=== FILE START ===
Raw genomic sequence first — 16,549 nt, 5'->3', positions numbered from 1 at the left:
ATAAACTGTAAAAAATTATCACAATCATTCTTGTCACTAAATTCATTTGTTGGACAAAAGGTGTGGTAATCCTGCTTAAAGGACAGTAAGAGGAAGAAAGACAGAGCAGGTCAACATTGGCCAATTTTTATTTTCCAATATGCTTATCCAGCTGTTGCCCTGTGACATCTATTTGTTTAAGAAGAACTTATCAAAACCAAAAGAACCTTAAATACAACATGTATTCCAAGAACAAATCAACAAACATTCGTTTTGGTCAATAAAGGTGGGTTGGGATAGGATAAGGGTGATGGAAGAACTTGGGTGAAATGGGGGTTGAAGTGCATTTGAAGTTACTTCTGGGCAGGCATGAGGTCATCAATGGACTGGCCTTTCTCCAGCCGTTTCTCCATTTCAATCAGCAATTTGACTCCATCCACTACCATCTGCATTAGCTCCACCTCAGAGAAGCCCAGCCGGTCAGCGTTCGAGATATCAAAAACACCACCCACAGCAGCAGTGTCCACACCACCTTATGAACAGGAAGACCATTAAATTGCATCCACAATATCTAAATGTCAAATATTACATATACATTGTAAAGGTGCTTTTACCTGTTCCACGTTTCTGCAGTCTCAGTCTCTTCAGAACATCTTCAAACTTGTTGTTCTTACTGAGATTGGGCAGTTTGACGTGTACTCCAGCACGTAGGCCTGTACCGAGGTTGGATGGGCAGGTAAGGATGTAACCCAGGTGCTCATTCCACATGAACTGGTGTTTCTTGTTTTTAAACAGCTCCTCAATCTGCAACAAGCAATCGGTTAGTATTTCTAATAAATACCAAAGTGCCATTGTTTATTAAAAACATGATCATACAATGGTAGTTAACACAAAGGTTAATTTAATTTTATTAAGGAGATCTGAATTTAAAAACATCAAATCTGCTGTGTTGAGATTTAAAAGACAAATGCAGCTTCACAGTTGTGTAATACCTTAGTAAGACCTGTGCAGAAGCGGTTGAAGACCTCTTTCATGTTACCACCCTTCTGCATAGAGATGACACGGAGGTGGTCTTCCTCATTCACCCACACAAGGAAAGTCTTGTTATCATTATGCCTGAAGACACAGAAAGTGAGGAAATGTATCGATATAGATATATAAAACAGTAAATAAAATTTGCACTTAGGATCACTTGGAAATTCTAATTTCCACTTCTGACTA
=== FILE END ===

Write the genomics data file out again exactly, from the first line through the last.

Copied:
Raw genomic sequence first — 16,549 nt, 5'->3', positions numbered from 1 at the left:
ATAAACTGTAAAAAATTATCACAATCATTCTTGTCACTAAATTCATTTGTTGGACAAAAGGTGTGGTAATCCTGCTTAAAGGACAGTAAGAGGAAGAAAGACAGAGCAGGTCAACATTGGCCAATTTTTATTTTCCAATATGCTTATCCAGCTGTTGCCCTGTGACATCTATTTGTTTAAGAAGAACTTATCAAAACCAAAAGAACCTTAAATACAACATGTATTCCAAGAACAAATCAACAAACATTCGTTTTGGTCAATAAAGGTGGGTTGGGATAGGATAAGGGTGATGGAAGAACTTGGGTGAAATGGGGGTTGAAGTGCATTTGAAGTTACTTCTGGGCAGGCATGAGGTCATCAATGGACTGGCCTTTCTCCAGCCGTTTCTCCATTTCAATCAGCAATTTGACTCCATCCACTACCATCTGCATTAGCTCCACCTCAGAGAAGCCCAGCCGGTCAGCGTTCGAGATATCAAAAACACCACCCACAGCAGCAGTGTCCACACCACCTTATGAACAGGAAGACCATTAAATTGCATCCACAATATCTAAATGTCAAATATTACATATACATTGTAAAGGTGCTTTTACCTGTTCCACGTTTCTGCAGTCTCAGTCTCTTCAGAACATCTTCAAACTTGTTGTTCTTACTGAGATTGGGCAGTTTGACGTGTACTCCAGCACGTAGGCCTGTACCGAGGTTGGATGGGCAGGTAAGGATGTAACCCAGGTGCTCATTCCACATGAACTGGTGTTTCTTGTTTTTAAACAGCTCCTCAATCTGCAACAAGCAATCGGTTAGTATTTCTAATAAATACCAAAGTGCCATTGTTTATTAAAAACATGATCATACAATGGTAGTTAACACAAAGGTTAATTTAATTTTATTAAGGAGATCTGAATTTAAAAACATCAAATCTGCTGTGTTGAGATTTAAAAGACAAATGCAGCTTCACAGTTGTGTAATACCTTAGTAAGACCTGTGCAGAAGCGGTTGAAGACCTCTTTCATGTTACCACCCTTCTGCATAGAGATGACACGGAGGTGGTCTTCCTCATTCACCCACACAAGGAAAGTCTTGTTATCATTATGCCTGAAGACACAGAAAGTGAGGAAATGTATCGATATAGATATATAAAACAGTAAATAAAATTTGCACTTAGGATCACTTGGAAATTCTAATTTCCACTTCTGACTA